Ballincollig residents say City Hall must respect their identity in boundary expansion project

Ballincollig residents say City Hall must respect their identity in boundary expansion project
Picture: Eddie O'Hare

BALLINCOLLIG residents had compiled petitions with thousands of signatures stating that they did not want to become part of an expanded Cork city.

Their protestations fell on deaf ears and, ultimately, the decision was made by central Government to include the busy commuter town in the city expansion project, with residents, business, and community groups having little say in their fate.

With a little under two months to go, acceptance of the town being subsumed into the city is still mixed, with varying reports on levels of engagement between City Hall officials and locals. Ballincollig Business Association chairperson Emer Cassidy has praised the city council for reaching out to the business community, but says it is paramount that the town retains its own identity.

“We’ve been very happy with our engagement with the city council. They have been very positive and they have been keeping us up to date. City Hall has reached out to us in a proactive manner,” she said.

“We made submissions on concerns we had around the time the boundary extension was first recommended and the city council has picked off all those concerns at a very senior level.

“The number one concern is Ballincollig’s identity. We are immensely proud of the town and we have worked so hard over the years.

“We have given much sweat, tears, and investment in presenting Ballincollig as an entity of its own. We work very hard to attract investment into Ballincollig and we have a blueprint and track record with multinationals. It’s a fabulous place to live and to go to school and we really feel we tick all the boxes.

“With a population of 25,000, we are as big as Kilkenny and Tralee. To achieve what we have done as our own entity, we are fiercely proud of that.

“My primary focus is ‘brand Ballincollig’ and that is sacrosanct to us. In fairness, I think the city council sees that Ballincollig is unique and they understand that. We are looking forward and it’s all positive.”

However, local councillor Daithí Ó Donnabhain (FF) said confusion still reigns among the wider community as to what changes City Hall will implement in the town.

Daithi O Donnabhain
Daithi O Donnabhain

“I really don’t think this will be a smooth transition. Confusion is the way to describe things at the moment,” he told The Echo.

“I have made representations to the local engineer’s office about road surfacing projects, but there’s a stalling in the normal flow of work that breeds uncertainty. A couple of local associations have been given assurances in terms of funding, but the funding streams are very different between the city and the county. While verbal assurances have been given, I think there is a lot of concern around amenity grants.

“On a practical level, will our local engineer area office still exist?

“People are talking about the boundary extension as it has been flagged for some time, but there’s no sense on the ground that the city council has engaged with the public and said ‘this is what we are going to do for you’.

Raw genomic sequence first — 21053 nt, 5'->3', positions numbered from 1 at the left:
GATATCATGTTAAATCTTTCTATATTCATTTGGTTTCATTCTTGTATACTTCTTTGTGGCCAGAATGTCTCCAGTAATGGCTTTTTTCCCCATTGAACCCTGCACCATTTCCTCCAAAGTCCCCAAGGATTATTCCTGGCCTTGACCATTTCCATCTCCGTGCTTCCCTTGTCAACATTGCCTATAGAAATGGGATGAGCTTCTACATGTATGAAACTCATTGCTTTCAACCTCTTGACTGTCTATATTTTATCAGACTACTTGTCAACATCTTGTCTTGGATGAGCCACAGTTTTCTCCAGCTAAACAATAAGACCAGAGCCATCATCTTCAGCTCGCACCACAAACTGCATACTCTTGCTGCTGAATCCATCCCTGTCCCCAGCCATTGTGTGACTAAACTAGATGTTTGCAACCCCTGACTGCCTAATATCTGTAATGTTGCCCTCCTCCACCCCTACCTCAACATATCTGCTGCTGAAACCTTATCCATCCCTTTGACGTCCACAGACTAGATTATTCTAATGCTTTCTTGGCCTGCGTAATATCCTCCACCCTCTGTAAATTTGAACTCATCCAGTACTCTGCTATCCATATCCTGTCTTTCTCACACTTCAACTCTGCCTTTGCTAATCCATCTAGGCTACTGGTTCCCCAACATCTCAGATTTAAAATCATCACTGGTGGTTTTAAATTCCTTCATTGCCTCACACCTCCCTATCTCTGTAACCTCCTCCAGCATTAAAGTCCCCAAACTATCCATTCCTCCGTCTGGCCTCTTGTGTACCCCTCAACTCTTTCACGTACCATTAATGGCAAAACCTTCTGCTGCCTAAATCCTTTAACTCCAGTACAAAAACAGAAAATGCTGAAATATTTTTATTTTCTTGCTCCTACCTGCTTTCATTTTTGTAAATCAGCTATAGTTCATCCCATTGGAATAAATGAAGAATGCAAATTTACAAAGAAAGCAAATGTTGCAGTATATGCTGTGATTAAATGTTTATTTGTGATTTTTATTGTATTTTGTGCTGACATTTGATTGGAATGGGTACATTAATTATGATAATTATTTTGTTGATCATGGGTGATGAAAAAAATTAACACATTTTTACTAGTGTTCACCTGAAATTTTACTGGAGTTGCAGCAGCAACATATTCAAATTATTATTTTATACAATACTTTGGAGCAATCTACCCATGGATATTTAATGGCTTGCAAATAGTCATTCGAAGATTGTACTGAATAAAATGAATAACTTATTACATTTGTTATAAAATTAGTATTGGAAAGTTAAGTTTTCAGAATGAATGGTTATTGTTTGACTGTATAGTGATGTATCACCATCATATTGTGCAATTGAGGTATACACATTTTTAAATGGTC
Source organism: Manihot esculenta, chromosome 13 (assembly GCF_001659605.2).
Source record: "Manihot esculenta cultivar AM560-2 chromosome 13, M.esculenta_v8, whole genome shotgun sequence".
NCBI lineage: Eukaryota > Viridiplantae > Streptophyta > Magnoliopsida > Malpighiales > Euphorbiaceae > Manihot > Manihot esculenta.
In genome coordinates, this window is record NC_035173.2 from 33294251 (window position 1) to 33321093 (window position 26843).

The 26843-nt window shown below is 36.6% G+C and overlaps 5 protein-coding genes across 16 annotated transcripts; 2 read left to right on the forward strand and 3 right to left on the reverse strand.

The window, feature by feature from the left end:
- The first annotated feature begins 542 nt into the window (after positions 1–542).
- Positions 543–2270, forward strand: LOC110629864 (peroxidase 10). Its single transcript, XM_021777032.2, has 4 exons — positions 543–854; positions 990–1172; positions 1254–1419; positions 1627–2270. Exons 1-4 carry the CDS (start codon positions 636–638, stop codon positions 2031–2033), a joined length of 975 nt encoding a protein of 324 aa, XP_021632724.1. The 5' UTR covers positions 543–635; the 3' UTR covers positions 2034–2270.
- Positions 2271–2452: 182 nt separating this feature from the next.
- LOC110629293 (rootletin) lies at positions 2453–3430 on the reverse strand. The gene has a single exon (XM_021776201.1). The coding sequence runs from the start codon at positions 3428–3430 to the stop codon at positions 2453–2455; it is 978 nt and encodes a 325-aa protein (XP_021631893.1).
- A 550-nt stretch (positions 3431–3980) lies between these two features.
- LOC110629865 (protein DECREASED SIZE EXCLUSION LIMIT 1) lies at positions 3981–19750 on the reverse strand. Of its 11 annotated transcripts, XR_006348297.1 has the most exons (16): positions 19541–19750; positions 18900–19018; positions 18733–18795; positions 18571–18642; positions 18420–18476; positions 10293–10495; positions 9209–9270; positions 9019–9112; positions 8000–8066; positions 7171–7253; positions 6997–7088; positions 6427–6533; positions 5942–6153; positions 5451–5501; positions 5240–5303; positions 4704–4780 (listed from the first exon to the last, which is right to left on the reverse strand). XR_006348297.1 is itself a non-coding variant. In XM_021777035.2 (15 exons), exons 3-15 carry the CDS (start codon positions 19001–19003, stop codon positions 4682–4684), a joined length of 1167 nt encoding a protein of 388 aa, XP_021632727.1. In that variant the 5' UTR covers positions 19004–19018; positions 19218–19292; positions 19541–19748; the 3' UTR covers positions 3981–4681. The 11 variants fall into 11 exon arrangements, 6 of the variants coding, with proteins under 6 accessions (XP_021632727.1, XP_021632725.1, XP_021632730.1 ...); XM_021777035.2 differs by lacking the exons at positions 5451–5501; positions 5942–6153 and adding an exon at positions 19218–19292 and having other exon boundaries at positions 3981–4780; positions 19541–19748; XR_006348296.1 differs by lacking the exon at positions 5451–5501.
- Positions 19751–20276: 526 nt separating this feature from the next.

“Certain groups have met them, but for the wider public there is a gap in information and that is feeding confusion and speculation.”

Mags McKenna, a local resident and a member of the Ballincollig Says No group, is anxious for City Hall officials to hold information meetings in the area.

“Residents really don’t know what is going to happen,” she says.

“All the information we get comes from our local councillors and they are not really being told anything either.

“We are very proud of Ballincollig and the achievements of the town and its people. Some of us campaigned against the boundary change, but at the end of the day it was decided by the Government and it is going to happen now.

“However, so far, we really are in the dark in terms of services, what will happen with our beautiful Regional Park and things like parking charges. It’s hard to predict what will happen.

“Maybe a year down the line we will know more, but I’d like to see a public meeting with City Hall officials where they tell us what changes they are going to be bringing in and we can ask them questions.”

Chair of the hugely successful Ballincollig Tidy Towns group, Tom Butler, says the boundary extension will be a “learning curve” for the city council but he doesn’t envisage any sweeping changes based on his communications with City Hall thus far.

“I have met with David Joyce (City Hall director of transition services) and we have met with Cork County Council and Cork City Council. It’s a work in progress and that’s how I am looking at it. As a Tidy Towns group, we are just going to plough on and continue the way we are going.

“Both the city council and county council are on a learning curve and the Tidy Towns have been told things aren’t going to change and our services will be maintained. As far as our committee and volunteers are concerned, we can’t afford to sit back and wonder about what will happen. We have a very good working relationship with the county council and the city council have seen that relationship first hand and have told us they don’t want to change that.

“There are bound to be slight changes but I’ve been told that, in the main, the status quo will remain. The model that Ballincollig has is something that City Council wants to learn from. We don’t envisage any changes for the Tidy Towns for the time being. Once it doesn’t affect our day-to-day running and what we get done — there is no issue. I have had a very positive engagement with the city council so far,” he adds.

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